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How to Make Sense of Nutrition Labels

2017-03-03 | By: Snap Fitness

New information regarding health and nutrition is discovered every day. This makes it hard to know what’s important when it comes to nutrition, and what’s not. When it comes to nutrition labels, the main things you should pay attention to are servings, trans fat, fiber, sugars, and the ingredient list.



When reaching for a snack, make sure to check the servings per container. You may be under the impression that the whole snack is one serving size, when it could in fact be multiple!


Trans Fat

Always aim to keep your trans-fat intake as low as possible. This kind of fat is often linked to negative cardiovascular conditions and is best to be avoided.



Fiber makes you feel full longer, curbing any mid-day cravings! Try to maintain a good intake of fiber daily to not only keep you feeling full but also to boost heart health, and reduce blood sugar levels!



There’s a big difference between natural sugar found in fruit, and processed or added sugar found in corn syrup, high fructose corn syrup, and sugar cane. It is best to choose foods low in sugar. Be sure to check the ingredient list to see if the sugar is coming from fruit, which is okay, or if they it's added sugar, which is best to avoid.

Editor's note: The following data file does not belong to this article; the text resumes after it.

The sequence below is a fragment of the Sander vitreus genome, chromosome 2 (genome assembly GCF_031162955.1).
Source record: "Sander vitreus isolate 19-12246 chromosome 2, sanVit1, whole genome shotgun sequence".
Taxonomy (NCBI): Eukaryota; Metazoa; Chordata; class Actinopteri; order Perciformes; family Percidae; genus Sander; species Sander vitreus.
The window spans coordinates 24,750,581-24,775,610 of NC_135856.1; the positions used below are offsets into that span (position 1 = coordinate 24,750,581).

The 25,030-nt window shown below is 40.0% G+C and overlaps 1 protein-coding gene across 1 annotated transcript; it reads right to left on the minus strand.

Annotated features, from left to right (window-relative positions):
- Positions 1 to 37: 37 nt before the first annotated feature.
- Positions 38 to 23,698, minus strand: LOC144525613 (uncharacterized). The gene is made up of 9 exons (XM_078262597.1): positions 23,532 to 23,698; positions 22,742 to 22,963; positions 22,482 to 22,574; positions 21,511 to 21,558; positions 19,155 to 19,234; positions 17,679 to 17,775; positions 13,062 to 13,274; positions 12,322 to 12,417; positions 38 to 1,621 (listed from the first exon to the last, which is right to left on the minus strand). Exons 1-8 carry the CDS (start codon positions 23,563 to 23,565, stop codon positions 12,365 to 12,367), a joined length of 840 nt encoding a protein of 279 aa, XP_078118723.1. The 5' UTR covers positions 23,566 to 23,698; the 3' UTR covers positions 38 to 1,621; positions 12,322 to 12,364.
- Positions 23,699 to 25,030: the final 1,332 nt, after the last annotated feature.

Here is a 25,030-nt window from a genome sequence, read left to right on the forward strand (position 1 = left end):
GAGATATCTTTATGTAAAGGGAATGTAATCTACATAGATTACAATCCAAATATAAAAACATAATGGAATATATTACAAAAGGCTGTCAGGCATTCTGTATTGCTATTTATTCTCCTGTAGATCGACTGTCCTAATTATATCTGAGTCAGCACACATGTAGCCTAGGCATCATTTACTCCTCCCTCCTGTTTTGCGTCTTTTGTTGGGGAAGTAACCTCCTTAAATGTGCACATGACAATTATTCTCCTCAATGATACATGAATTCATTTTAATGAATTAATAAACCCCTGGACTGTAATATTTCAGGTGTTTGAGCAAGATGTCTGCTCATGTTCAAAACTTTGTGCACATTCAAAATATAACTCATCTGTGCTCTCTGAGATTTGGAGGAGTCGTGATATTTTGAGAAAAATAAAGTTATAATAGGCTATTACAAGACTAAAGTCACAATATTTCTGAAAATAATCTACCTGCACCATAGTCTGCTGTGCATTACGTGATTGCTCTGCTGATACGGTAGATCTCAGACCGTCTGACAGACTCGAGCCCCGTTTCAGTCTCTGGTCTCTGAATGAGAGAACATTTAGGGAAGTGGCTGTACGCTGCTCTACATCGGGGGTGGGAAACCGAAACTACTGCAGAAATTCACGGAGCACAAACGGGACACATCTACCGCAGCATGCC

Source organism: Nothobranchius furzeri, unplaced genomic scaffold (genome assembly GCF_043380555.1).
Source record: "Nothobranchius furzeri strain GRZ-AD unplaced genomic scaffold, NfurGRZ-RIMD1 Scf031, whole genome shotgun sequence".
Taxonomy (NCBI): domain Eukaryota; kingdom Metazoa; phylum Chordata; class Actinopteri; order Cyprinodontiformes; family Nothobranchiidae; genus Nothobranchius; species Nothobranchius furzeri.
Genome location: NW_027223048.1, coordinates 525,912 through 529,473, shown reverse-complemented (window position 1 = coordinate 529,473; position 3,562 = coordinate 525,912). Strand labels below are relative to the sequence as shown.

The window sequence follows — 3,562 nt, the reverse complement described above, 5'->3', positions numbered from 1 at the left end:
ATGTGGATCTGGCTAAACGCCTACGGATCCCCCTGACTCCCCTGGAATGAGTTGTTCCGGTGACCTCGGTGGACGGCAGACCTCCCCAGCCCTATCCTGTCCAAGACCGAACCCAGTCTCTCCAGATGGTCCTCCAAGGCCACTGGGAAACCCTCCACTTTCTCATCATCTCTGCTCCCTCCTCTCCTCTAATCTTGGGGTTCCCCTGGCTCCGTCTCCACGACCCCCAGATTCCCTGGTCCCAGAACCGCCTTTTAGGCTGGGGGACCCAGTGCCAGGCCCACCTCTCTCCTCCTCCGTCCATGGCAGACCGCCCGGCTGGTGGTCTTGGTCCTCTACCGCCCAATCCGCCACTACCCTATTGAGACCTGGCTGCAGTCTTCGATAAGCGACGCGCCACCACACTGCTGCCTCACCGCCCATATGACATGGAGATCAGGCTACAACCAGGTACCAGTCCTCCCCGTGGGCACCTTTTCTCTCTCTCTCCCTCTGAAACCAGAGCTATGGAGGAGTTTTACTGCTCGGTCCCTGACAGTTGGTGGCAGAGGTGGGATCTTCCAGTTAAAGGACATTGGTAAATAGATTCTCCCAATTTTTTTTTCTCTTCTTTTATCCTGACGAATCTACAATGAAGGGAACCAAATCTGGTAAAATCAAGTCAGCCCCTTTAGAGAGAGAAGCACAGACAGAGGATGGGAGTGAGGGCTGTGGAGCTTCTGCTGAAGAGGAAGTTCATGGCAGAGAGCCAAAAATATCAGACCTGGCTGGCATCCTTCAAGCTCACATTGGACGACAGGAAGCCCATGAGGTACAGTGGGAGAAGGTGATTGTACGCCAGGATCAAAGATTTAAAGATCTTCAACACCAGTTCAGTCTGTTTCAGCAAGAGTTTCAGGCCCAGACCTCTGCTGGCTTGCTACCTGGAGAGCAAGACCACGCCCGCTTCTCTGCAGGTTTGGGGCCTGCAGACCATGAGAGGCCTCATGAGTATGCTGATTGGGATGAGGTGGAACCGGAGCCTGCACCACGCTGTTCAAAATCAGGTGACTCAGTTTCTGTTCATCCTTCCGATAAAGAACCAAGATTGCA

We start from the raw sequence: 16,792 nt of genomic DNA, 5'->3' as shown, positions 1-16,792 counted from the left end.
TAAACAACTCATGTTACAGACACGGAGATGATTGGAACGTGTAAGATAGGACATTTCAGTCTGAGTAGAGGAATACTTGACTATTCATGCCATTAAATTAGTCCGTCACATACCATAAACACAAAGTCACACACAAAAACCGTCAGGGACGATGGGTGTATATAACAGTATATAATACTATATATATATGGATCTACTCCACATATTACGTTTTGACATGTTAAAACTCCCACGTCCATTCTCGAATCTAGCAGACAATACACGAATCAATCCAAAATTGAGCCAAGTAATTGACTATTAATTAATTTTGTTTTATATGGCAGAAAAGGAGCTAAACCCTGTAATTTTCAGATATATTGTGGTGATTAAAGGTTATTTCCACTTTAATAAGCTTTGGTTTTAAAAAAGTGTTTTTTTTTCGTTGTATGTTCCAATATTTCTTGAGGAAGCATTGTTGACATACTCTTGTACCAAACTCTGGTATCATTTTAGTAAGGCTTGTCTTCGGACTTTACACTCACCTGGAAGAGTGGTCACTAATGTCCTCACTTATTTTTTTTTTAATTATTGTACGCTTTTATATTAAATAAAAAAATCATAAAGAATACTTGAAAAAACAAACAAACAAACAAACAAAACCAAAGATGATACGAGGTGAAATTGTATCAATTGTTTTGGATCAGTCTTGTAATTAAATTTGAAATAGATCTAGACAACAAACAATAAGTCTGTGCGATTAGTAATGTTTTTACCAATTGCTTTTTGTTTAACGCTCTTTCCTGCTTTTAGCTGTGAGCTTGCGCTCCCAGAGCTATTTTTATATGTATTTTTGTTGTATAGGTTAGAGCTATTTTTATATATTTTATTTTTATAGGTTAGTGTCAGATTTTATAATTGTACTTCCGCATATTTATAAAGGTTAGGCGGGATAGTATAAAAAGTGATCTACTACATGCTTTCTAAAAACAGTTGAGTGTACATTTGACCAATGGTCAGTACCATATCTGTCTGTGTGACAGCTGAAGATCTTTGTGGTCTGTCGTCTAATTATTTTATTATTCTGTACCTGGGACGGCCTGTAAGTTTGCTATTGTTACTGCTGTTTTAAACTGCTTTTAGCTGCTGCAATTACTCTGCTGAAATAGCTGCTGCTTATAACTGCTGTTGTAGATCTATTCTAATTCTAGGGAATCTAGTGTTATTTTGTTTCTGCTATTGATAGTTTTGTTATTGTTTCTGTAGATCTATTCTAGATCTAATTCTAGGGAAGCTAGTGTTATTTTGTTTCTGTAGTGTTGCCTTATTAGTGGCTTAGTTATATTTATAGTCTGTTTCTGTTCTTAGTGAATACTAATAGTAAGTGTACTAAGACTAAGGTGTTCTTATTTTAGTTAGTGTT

Ingredient List

Our go-to advice when it comes to a nutrition label’s ingredient list is that if you can’t pronounce it, you shouldn’t consume it! The ingredient list starts with what ingredients are used most in that food to which are used least. Make sure the first couple ingredients are whole foods that you recognize!


Natural vs. Organic

Natural foods are not always organic. When a food is labeled, “Natural,” it means it’s often minimally processed, doesn’t contain antibiotics, artificial flavors, or hormones. But there are not many rules and regulations on what is labeled “Natural,” so it’s not always be the best choice. On the other hand, organic foods are heavily regulated. If a food is labeled, “Organic,” it means that it has no toxic pesticides, herbicides, or chemical fertilizers. When it comes to animal products, organic means that the animal was given no antibiotics or grown hormones. 

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